• Suggested Time – 4 hours
  • Difficulty – Moderate
  • Best Season – Any

Nice view towards the sky from Saddle Peak.

Backbone Trail to Saddle Peak is on Piuma Road, near Malibu Creek State Park.  From Pacific Coast Highway, you can take Malibu Canyon Road North for about 4.6 miles, and then take a right on Piuma. In about 1.2 miles, at a sharp turn in the road, look for a small dirt turnout on the left (next to a driveway at the address 25575 Piuma Road.) I parked just before this address at a dirt pullout on the right, and then took the trailhead that started on the left just before the left dirt pullout. From Highway 101, drive South on Las Virgenes for about five miles and turn left on Piuma, and follow the same directions from listed above.

If you have any questions about this hike, feel free to leave a comment here and/or email me at 412cobrapower@gmail.com

Tar Creek Falls

Tar Creek Falls is a very interesting Trek with many deep pools and waterfalls; including a very intriguing one, but, to get to the bottom of it, you will need Special equipment: 190ft rope, 190ft recovery cord, rappelling equipment, 40ft webbing, 2 rappel rings and rock descending and ascending skills. I am just writing about the hike to the end of the line where the only way to go further is to rappel. There are no signs to trailhead, so, it is not the easiest to find, but, I will list directions at the end of this post that will hopefully get you there without getting lost. The actual trailhead is not marked either, but, you will see a wired metal gate just past the trailhead, and that wil indicate that you are going the right way. As you pass the gate, just a little bit further up, you will reach a junction where you will make a left and start a descent to a creek about 2.5 miles down. The very last part of this will be a very steep descent to the creek. Once you reach the creek, head left, but the trail is pretty much gone after that as you will be boulder hopping to reach a few deep pools that you can jump into if you wish. If you do, please do so at your own risk. If you wish to reach the canyon with the main waterfall, continue forward scaling down/up canyon walls and boulders for another mile or so to reach the very end. This part of the trek is very adventurous, and if there is a big rain beforehand, you will probably be swimming. Please use caution and please do this at your own risk and remember that you will have to return the same way you came, so, try to conserve your energy by pacing yourself. The only way from here to get to the bottom of the waterfall is to rappel(which I did not do on this trek, the hike alone was fine for me).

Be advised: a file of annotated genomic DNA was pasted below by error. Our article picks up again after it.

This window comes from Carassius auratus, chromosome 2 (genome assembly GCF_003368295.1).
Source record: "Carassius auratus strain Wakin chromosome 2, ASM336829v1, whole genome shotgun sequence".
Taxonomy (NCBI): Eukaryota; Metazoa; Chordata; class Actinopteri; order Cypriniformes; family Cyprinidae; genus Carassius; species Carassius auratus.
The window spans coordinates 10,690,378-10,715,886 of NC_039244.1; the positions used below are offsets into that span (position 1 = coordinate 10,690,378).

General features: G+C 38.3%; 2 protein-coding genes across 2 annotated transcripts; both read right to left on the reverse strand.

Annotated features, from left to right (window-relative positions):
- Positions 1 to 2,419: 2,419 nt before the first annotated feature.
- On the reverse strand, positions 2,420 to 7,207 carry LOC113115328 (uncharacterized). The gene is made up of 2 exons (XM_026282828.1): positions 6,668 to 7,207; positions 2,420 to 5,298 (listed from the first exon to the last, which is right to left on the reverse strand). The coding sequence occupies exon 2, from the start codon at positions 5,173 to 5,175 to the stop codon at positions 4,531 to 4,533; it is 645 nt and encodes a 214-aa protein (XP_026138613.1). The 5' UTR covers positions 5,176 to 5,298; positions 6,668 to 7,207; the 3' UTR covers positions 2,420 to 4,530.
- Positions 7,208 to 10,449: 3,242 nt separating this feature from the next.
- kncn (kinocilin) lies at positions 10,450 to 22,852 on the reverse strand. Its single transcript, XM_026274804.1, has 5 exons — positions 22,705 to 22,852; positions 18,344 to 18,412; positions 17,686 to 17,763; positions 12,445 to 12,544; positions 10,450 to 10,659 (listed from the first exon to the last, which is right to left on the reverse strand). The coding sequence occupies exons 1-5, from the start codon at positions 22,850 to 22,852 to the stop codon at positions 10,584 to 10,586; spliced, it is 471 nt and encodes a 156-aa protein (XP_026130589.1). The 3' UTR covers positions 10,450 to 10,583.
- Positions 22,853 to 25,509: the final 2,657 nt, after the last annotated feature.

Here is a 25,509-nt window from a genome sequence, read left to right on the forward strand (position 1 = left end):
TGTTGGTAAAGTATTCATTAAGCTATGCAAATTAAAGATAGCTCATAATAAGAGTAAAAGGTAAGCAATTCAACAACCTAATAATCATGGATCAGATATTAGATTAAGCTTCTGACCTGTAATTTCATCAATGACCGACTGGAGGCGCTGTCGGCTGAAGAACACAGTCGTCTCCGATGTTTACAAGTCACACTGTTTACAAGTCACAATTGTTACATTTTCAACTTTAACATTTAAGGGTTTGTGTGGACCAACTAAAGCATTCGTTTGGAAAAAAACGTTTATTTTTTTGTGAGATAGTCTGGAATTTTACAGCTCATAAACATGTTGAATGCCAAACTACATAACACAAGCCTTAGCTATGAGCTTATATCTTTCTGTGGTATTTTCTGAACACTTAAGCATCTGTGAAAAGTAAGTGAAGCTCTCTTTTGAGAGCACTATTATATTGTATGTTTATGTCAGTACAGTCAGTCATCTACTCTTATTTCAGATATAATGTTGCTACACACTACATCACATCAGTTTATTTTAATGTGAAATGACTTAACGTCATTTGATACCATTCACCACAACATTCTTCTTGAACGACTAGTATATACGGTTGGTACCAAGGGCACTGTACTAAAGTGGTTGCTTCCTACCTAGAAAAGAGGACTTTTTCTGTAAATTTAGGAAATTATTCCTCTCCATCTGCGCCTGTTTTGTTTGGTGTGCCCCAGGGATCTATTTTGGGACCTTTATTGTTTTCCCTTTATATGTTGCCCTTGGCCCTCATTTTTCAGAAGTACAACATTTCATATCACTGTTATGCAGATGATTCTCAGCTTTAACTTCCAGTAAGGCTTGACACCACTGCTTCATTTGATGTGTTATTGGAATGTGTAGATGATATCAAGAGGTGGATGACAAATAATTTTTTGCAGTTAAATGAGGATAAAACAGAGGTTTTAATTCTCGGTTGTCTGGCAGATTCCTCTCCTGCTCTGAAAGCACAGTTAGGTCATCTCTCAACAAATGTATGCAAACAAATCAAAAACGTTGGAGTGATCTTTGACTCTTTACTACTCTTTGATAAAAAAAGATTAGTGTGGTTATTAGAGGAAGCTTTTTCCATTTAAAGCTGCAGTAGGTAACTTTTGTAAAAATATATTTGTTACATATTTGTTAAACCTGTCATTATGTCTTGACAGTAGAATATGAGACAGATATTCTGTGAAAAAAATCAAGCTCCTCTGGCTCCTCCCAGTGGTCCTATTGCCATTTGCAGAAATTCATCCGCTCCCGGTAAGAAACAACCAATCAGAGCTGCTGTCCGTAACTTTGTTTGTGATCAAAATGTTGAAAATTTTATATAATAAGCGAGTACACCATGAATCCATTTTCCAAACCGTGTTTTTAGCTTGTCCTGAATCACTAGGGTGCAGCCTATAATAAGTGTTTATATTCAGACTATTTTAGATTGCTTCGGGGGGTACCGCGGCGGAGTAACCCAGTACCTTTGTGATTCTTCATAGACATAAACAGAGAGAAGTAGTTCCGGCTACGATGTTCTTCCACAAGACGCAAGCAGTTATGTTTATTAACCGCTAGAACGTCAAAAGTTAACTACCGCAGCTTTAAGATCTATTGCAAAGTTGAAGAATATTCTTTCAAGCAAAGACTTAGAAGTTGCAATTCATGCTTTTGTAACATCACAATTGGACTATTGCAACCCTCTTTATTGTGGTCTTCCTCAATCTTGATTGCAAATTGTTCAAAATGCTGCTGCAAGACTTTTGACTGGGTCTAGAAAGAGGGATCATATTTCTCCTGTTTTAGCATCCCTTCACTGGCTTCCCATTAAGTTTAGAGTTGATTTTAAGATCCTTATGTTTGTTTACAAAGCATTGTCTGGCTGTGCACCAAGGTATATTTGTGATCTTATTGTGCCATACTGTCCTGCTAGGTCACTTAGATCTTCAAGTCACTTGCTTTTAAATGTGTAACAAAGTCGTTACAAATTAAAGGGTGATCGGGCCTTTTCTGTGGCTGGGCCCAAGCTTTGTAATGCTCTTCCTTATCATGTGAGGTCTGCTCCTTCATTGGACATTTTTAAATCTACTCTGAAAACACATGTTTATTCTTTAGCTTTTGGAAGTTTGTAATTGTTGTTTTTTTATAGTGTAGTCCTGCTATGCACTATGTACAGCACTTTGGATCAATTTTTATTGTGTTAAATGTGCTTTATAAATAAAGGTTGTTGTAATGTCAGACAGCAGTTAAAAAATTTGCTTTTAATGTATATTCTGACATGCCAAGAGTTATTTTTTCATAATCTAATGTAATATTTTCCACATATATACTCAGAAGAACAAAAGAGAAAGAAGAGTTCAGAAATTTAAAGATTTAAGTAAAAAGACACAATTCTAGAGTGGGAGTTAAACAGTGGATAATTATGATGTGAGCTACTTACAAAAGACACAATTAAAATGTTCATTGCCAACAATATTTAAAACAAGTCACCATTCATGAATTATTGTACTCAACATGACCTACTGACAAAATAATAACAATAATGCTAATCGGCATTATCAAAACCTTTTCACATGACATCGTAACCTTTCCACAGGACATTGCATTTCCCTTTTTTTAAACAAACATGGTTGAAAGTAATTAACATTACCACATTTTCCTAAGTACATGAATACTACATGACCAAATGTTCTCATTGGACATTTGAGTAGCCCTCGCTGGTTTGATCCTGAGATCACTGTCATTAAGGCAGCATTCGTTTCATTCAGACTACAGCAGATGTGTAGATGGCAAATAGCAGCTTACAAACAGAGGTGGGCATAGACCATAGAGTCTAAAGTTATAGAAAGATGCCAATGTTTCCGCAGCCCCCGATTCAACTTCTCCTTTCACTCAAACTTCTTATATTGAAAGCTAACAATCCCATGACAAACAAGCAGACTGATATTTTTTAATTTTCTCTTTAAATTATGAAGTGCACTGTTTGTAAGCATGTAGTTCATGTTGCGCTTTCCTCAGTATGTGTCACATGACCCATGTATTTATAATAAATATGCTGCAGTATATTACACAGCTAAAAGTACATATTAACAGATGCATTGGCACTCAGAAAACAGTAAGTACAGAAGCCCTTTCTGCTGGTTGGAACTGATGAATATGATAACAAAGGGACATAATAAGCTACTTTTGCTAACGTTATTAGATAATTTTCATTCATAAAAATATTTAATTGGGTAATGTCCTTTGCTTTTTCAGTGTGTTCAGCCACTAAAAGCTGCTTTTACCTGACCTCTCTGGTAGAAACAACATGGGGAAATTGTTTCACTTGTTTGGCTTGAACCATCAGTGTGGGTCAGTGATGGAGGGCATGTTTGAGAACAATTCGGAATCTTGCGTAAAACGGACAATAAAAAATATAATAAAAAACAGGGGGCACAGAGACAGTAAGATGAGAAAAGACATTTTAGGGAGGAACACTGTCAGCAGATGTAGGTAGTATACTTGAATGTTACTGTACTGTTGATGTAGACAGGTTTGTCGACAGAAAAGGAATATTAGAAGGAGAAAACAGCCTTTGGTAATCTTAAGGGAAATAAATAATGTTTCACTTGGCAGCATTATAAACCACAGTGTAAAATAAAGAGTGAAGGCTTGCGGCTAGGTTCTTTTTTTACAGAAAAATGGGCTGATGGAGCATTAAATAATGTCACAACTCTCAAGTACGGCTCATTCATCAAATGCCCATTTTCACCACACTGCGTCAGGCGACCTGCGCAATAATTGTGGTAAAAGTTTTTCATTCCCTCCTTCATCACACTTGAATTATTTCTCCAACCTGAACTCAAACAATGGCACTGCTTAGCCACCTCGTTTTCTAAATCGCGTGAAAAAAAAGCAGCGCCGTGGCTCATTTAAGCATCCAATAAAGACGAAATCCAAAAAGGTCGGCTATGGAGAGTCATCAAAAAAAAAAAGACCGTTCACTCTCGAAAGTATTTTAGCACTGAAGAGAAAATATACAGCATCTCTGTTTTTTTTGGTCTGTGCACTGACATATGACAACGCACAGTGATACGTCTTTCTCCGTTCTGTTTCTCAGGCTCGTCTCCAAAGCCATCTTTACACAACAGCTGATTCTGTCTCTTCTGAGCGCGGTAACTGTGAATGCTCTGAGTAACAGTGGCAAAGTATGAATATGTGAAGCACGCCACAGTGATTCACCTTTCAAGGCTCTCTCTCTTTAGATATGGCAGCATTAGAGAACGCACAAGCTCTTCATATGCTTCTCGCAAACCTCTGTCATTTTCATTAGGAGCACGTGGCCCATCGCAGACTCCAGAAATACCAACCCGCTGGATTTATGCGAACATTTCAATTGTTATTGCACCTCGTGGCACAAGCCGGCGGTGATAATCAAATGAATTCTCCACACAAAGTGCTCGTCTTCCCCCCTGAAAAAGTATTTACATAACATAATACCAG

One of the pools in Tar Creek.

I do not recommend this hike during the Summer or when it is very hot. If you do do this on a hot day, make sure you wear a hat, sunblock and bring plenty of water. This is about a 10 mile round trip and just about all of the elevation gain will be hiking back up to the parking lot. This is a great place if you want to take a dip in the pool and do a little backpacking as the creek is very nice, and, like I said, after a good rain, this is a place that you need to see. The only thing about this hike is that once you get to the creek from the trailhead, the trail is pretty much done and it is just a matter of boulder hopping from there on out, so, it is not a type of hike that you will be on a trail the whole time, but, that does not mean that this will not be one heck of an adventure. I really enjoyed it and I plan to go back again after there is more rain. Enjoy Tar Creek, be safe and watch your steps when you begin boulder hopping.

Gyorgyi with a nice view in the background.

Tar Creek Falls Statistics:

  • Elevation Gain – 1800 feet
  • Round Trip – 10 miles
  • Suggested Time – 5 hours
  • Difficulty – Moderate
  • Best Season – Fall to Spring

Danilo and Gyorgyi with Sespe Creek in the background.

Tar Creek Falls is located in the Los Padres National Forest. From the town of Fillmore in Ventura County, take A Street about a mile North to Goodenough Road. Turn right and continue 2.7 miles to Squaw Flat Road on the right (its marked as the Dough Flat Turnoff). Turn right and drive 4.8 miles up the winding mostly dirt mountain road to the unsigned parking pullout on the left. It’s located 1.5 miles beyond the Oak Flat Guard Station. Park in the pullout, display your adventure pass, and take the wide path to the northwest through the metal gate to begin the hike.

If you have any questions about this hike, please feel free to leave a comment here and/or email me at 412cobrapower@gmail.com

Sandstone Peak via Mishe Mokwa Trail

The Sandstone Peak hike via the Mishe Mokwa Trail is another intriguing trek with great views and interesting rock formations(Balance Rock and Split Rock). This is a 6 mile loop with an elevation gain of about 1400 feet. The trail is in good condition and offers quite a bit of shade and great places to take pictures and to just relax(Split Rock). Sandstone Peak is the tallest peak in the Santa Monica Mountains at an elevation of 3,111 feet. The peak has an excellent 360 degree view towards the Pacific Ocean, Ventura County, the San Fernando Valley and the Los Angeles area. This is a very popular spot so parking can be a little difficult and the drive up there is not easy as the road does twist and turn a lot and can get very narrow in certain parts. Once you get to the Trailhead, the signs are very clear and it is very easy to follow the trail to the peak. There is another way to get to Sandstone Peak via the Sandstone Peak Trail, but, that is only about a 1.3 miles to the top and steeper. My recommendation for the best experience to the Sandstone Peak is to take the Mishe Mokwa Trail.

Danilo and Gyorgyi in the Split Rock.